“Isn’t she lovely?” is not what you will leave this performance saying. Women’s Hour demolishes any patronising social niceties with flying crumpets, writhing bodies and astute political theatre. Presented by the audaciously named Sh!t Theatre, BBC Radio 4’s show is hilariously subverted to produce an observant, sharp and contemporary performance.
Duo Louise Mothersole and Rebecca Biscuit take to the stage with painted white faces, cans of Stella and drawn-on moustaches. From the outset, the script is witty and is filled with pointed comments about the depiction of women in today’s society and media. With the audience rammed in (some disappointed Latitude revellers had to be turned away), this is a great setting for Sh!t Theatre who interact with the crowd and ad lib around the festival’s staging limitations.
While there are many plays that tackle the issue of feminism currently, what makes Women’s Hour stand apart is the quality of the script and its quick nature. The sketch on sexism shown towards women serial killers with the accompanying hash-tag, #everydayserialkillersexism, is a great bit of contemporary writing. Another gag that keeps the show fresh is the section on tampons being taxed as a luxurious item. With this making headlines again recently, Mothersole and Biscuit hilariously act out the absurdity of this categorisation – relaxing bath and a tampon anyone? With festival-goers notoriously restless, the quickness of the sketches keeps the audience laughing and engaged, and if some parts do not get the same response, the show’s energy does not wane as it has already moved on.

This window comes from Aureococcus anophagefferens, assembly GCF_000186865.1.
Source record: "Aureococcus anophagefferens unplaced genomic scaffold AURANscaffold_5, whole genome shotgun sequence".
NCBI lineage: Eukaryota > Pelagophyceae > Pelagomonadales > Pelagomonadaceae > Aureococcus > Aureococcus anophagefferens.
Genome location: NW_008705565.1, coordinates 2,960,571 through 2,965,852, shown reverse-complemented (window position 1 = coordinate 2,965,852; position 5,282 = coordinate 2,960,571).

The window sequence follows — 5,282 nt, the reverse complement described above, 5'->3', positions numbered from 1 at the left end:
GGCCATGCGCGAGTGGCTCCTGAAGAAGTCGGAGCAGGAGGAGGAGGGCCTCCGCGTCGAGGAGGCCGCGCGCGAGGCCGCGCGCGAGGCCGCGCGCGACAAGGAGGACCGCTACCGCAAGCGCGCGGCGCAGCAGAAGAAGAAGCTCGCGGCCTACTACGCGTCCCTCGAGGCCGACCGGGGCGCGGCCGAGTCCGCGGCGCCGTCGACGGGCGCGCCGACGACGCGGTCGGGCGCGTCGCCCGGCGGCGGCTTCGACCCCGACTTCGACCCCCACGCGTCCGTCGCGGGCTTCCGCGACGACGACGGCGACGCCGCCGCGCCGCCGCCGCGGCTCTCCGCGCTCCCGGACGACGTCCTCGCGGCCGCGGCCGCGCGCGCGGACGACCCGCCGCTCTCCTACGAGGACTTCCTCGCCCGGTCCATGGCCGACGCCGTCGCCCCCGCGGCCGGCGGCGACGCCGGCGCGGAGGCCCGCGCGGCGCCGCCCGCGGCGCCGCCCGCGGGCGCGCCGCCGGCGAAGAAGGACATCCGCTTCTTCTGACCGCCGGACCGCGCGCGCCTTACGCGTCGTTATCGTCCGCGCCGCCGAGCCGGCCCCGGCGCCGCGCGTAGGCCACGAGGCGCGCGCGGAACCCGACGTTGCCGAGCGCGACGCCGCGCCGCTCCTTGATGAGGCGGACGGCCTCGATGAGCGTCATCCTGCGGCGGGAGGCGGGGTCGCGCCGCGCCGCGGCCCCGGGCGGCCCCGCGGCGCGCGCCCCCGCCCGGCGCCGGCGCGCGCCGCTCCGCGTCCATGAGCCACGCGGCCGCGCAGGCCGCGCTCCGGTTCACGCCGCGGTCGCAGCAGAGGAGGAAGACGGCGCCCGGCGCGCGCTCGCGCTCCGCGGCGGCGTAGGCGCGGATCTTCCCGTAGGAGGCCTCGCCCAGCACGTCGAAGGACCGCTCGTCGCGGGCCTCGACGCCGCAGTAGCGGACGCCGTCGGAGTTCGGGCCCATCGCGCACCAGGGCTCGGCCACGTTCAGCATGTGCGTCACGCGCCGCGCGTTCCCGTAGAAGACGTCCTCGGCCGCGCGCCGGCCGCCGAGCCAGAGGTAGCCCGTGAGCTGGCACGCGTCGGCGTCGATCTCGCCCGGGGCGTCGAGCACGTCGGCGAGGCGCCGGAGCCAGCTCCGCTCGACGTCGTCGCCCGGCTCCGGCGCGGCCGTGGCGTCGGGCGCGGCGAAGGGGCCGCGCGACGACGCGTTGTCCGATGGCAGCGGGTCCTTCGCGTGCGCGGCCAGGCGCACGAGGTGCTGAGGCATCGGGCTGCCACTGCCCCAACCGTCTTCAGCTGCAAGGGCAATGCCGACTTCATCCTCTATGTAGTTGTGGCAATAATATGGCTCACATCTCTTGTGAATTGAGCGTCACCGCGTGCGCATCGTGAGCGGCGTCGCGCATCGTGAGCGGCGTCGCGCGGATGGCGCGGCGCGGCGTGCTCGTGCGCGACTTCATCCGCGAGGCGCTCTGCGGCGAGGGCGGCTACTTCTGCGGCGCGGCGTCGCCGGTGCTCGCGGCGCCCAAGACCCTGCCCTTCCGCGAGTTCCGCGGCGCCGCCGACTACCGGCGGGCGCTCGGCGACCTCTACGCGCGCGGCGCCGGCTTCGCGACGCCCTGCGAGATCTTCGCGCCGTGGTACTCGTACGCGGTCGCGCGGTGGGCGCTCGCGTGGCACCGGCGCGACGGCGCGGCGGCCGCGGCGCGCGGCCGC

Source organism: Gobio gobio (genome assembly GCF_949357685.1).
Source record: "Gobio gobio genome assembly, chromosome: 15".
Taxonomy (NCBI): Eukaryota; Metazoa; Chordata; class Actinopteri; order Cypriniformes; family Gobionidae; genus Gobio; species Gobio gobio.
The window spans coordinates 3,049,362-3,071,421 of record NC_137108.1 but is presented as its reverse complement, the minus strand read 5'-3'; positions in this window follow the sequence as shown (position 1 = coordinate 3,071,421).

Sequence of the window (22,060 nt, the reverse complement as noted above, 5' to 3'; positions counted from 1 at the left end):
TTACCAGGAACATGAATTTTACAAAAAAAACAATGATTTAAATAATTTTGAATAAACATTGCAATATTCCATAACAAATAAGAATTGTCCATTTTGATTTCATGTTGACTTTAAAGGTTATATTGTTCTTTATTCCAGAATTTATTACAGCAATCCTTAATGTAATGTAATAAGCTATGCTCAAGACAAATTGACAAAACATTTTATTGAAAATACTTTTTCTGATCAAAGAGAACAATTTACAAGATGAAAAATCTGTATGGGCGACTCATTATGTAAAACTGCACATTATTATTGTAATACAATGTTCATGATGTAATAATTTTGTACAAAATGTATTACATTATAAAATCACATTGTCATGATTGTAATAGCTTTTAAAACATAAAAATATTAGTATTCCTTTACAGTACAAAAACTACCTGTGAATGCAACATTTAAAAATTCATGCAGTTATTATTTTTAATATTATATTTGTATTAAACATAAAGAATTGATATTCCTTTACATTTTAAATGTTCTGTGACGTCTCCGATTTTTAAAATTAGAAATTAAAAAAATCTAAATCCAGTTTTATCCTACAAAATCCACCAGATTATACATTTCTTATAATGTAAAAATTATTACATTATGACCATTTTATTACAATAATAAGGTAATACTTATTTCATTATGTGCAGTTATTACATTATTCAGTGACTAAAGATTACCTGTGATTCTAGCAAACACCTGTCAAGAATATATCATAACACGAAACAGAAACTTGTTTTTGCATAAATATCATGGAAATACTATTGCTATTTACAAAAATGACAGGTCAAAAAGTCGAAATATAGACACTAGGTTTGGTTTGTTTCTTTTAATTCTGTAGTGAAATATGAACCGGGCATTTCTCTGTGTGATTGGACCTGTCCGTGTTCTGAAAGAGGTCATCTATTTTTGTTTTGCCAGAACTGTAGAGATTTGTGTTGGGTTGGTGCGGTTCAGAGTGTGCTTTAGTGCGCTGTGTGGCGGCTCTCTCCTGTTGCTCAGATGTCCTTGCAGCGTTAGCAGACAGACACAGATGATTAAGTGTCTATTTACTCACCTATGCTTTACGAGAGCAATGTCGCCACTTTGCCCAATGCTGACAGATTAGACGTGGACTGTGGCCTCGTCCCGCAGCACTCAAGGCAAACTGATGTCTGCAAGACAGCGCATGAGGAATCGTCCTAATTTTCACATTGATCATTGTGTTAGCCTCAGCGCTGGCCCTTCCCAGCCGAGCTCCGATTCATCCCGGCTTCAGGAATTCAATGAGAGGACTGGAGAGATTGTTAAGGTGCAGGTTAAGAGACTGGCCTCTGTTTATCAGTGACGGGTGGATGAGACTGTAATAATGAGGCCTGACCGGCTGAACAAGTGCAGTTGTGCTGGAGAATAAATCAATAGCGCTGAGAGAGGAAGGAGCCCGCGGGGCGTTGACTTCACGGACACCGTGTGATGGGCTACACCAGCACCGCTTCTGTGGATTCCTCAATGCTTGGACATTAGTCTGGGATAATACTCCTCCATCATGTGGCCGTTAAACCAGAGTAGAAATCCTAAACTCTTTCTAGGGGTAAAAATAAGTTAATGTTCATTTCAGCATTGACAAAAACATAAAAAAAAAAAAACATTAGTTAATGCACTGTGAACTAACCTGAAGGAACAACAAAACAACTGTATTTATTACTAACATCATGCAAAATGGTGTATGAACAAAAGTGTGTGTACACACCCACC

The multimedia aspects of Women’s Hour ensure that the show retains a lighter tone. Truly alarming and horrible subject matters are depicted, but they are not dwelt upon. By using a slideshow of adverts, recreating their own disgusting lyrics to Jason Derulo’s ‘Talk Dirty to Me’ and putting their own spin on Nigella and Delia, Sh!t Theatre spotlights the frequently farcical portrayal of females in contemporary society. And, it should be noted that this is all done without alienating and damning the entirety of the male half of the human race.
Women’s Hour takes on a flagship British show format and turns it upside down. What tumbles out is a hilarious mixture of obscenities, politics and feminism.
Women’s Hour played at Latitude Festival and is playing at Summerhall, Edinburgh Fringe from 5-30 August. For tickets and more information, see the Edinburgh Fringe website. Photo: Victor Frankowski.